Saturday, February 26, 2011

Why do we have it so good, yet feel it's so bad?

San Francisco - Modern news outlets often corporatist way of delivering the news sounds eerily like Henny Penny when she claimed the sky was falling. Many have perpetuated the fear among the already scared baby-boomer generation that socialist ideas will inevitably destroy America. If it's getting so socialist around here, then where are all the socialists?
     We have it pretty good compared to the rest of the world, then why do some of us feel it's so bad? Where did we get the notion that America is going to hell in a hand basket? Some would say that the media has perpetuated these fears, and however true that may be in the instance of network and cable news outlets, many respectable independent news agencies source their material soundly and report on stories with little embellishment or speculation. These respected outlets, however, aren't where the majority of voting Americans choose to get their news.
      Perhaps Jim Lehrer of the PBS Newshour is a little too old fashioned
for today's general audience, or maybe Amy Goodman of Democracy Now! is a little too frumpy to engender a youthful audience. Or maybe their message delivery is just as bass ackwards as the conservatives' dog-and-pony show. It is less important how the news is delivered, nowadays, than how it is perceived.
     The current younger generation (15-25yo) is no longer a culture with substantive thought-processes, trust me, I go to school at a community college with them daily. Things must come in a quick, shiny package for them to take notice. The benevolent and inclusive nature of their generation is something my generation, Gen X, still strives for today, but their generation leaves little time for dissemination and context. They aren't interested how older generations got their news, they only know of The Daily Show, or Bill Maher's sarcastic view of bureaucracy and politics. Their news is tongue-in-cheek, not hand-on-chin. 
     They don't remember the gas crisis of the 1980's, most of them would shriek if they had to wait in those kinds of lines. And they certainly don't remember American's being taken hostage in the 1970s on American soil, they only know 9/11 and the Iraq war. Theirs is a view with contextual blinders, but a cultural magnifying glass. They see the transparent ways in which my generation faltered, and sidestepped solutions in favor of how we were perceived. They hold no predetermined set of notions about who someone is solely based on dress, hair, or look. They respond to the actions of another, not merely the words. Other older generations could learn something from them.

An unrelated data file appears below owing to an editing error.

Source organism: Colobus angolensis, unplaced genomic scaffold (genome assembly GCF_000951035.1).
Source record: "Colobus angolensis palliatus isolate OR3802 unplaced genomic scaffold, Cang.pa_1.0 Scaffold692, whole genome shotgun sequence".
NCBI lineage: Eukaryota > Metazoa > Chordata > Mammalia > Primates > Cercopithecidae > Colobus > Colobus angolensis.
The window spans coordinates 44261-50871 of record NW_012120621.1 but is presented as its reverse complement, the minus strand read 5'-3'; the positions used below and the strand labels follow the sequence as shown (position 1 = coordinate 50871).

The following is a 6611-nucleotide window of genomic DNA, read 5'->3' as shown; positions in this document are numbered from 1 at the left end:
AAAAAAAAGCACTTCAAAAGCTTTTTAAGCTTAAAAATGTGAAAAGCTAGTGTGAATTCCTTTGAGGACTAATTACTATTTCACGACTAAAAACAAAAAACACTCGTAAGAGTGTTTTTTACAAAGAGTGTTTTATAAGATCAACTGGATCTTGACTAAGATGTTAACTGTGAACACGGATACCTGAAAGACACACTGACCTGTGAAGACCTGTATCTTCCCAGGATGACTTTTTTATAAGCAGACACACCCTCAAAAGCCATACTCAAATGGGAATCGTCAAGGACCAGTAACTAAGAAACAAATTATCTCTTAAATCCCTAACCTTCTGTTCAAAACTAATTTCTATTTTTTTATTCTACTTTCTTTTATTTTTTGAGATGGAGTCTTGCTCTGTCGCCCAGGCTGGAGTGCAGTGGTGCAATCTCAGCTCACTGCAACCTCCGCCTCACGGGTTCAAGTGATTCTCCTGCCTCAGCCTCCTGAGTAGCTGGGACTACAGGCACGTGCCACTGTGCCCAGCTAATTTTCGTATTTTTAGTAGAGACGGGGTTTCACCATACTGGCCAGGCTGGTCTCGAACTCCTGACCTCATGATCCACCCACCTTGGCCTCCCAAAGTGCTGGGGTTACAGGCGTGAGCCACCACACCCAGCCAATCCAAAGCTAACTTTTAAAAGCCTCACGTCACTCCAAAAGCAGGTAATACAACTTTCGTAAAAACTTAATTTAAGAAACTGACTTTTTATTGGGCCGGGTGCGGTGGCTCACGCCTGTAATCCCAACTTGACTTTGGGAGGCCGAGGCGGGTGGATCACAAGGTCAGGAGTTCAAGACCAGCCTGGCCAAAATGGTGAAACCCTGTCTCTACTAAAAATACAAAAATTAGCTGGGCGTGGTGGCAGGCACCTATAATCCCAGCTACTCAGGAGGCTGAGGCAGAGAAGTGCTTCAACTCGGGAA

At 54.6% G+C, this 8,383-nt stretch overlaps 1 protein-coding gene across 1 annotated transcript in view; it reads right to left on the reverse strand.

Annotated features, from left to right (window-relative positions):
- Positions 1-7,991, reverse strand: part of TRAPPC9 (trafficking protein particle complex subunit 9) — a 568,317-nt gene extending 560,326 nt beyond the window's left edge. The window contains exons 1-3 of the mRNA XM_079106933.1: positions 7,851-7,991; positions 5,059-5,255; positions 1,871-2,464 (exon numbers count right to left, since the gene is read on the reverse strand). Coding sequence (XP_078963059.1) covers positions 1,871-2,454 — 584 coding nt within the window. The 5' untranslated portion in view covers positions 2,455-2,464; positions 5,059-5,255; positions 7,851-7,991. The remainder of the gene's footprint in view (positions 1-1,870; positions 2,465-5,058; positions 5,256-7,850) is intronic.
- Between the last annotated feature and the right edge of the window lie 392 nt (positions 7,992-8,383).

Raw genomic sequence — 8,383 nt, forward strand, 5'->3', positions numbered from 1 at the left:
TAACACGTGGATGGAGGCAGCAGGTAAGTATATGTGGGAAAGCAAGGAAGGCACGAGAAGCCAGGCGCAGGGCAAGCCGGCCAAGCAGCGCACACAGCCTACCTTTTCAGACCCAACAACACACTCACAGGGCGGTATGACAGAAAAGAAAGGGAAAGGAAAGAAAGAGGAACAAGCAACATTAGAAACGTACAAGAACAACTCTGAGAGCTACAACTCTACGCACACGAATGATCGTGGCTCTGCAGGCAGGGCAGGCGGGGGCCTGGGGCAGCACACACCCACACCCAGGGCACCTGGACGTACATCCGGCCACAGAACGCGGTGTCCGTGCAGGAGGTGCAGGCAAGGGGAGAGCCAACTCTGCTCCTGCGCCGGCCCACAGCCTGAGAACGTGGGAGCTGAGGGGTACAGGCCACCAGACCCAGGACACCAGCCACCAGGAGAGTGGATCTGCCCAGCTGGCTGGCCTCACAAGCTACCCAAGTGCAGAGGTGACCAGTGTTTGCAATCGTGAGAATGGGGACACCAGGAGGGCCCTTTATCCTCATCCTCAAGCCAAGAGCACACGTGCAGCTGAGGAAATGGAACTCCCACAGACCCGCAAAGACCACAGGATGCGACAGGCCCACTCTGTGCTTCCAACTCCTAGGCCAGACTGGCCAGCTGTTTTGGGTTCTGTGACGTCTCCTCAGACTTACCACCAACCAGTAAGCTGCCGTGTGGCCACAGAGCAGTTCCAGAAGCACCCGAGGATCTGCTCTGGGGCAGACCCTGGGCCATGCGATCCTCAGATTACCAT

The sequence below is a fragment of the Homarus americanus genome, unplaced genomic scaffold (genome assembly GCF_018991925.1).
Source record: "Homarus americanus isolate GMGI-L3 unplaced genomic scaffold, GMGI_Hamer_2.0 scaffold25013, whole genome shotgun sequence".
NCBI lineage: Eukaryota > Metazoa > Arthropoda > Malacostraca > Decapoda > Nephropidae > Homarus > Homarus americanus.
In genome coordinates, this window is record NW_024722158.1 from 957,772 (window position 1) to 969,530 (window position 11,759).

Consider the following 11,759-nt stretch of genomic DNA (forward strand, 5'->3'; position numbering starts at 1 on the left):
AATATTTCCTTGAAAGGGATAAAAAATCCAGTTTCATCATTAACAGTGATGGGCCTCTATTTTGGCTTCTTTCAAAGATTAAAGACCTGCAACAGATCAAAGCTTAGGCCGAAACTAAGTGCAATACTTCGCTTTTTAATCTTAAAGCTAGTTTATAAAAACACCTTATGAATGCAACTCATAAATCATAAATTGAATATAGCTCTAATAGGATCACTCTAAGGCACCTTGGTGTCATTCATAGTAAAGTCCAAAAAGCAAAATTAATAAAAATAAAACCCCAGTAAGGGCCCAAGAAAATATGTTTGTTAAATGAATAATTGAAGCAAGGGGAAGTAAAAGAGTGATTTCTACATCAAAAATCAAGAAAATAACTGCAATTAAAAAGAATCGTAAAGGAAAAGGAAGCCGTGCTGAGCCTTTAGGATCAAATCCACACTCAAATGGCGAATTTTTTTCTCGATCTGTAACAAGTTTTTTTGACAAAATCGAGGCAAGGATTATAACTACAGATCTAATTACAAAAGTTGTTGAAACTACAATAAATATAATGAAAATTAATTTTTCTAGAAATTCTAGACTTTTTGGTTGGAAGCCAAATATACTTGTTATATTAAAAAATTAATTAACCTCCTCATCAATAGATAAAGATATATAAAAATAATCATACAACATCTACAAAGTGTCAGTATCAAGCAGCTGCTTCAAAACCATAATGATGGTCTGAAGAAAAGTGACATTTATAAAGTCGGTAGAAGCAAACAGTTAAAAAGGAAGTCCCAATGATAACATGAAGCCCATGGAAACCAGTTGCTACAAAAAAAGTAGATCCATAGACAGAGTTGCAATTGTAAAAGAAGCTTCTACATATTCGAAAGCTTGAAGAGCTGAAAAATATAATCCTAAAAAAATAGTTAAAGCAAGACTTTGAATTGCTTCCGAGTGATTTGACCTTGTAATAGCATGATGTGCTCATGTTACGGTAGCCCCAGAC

The morning news anchor with her legs crossed wearing a thigh-high mini skirt, or the busty weather person shoved into a dress you might see at a fancy nightclub, or even the investigative reporter in the trenches, showing our brave soldiers win the battle for freedom. All these reflect the visual connection between our conditioned level of interest in current affairs. and how important we perceive that information to be. We've been trained to watch and not listen. We've been programmed to change how we feel about what's going on in the world, merely by how it's delivered.
     Should we still subsidize the cotton industry because we feel guilty about the South losing the civil war?  Anyway, the cotton leaves our country in a cargo ship to be manufactured somewhere else. We have many reasons to be jaded. World conflict, hunger, genocide, and climate change remind us daily that we're constantly close to being in over our heads. The sensational reporting of world events doesn't need to accompany our daily cup of coffee any longer. We can choose to watch news sources that don't skew perceptions, set illusive agendas, or misconstrue the truth. Our dialogue on global events must be louder than any news outlet trying to sway us with a catchy headline or a provocative photo spread.

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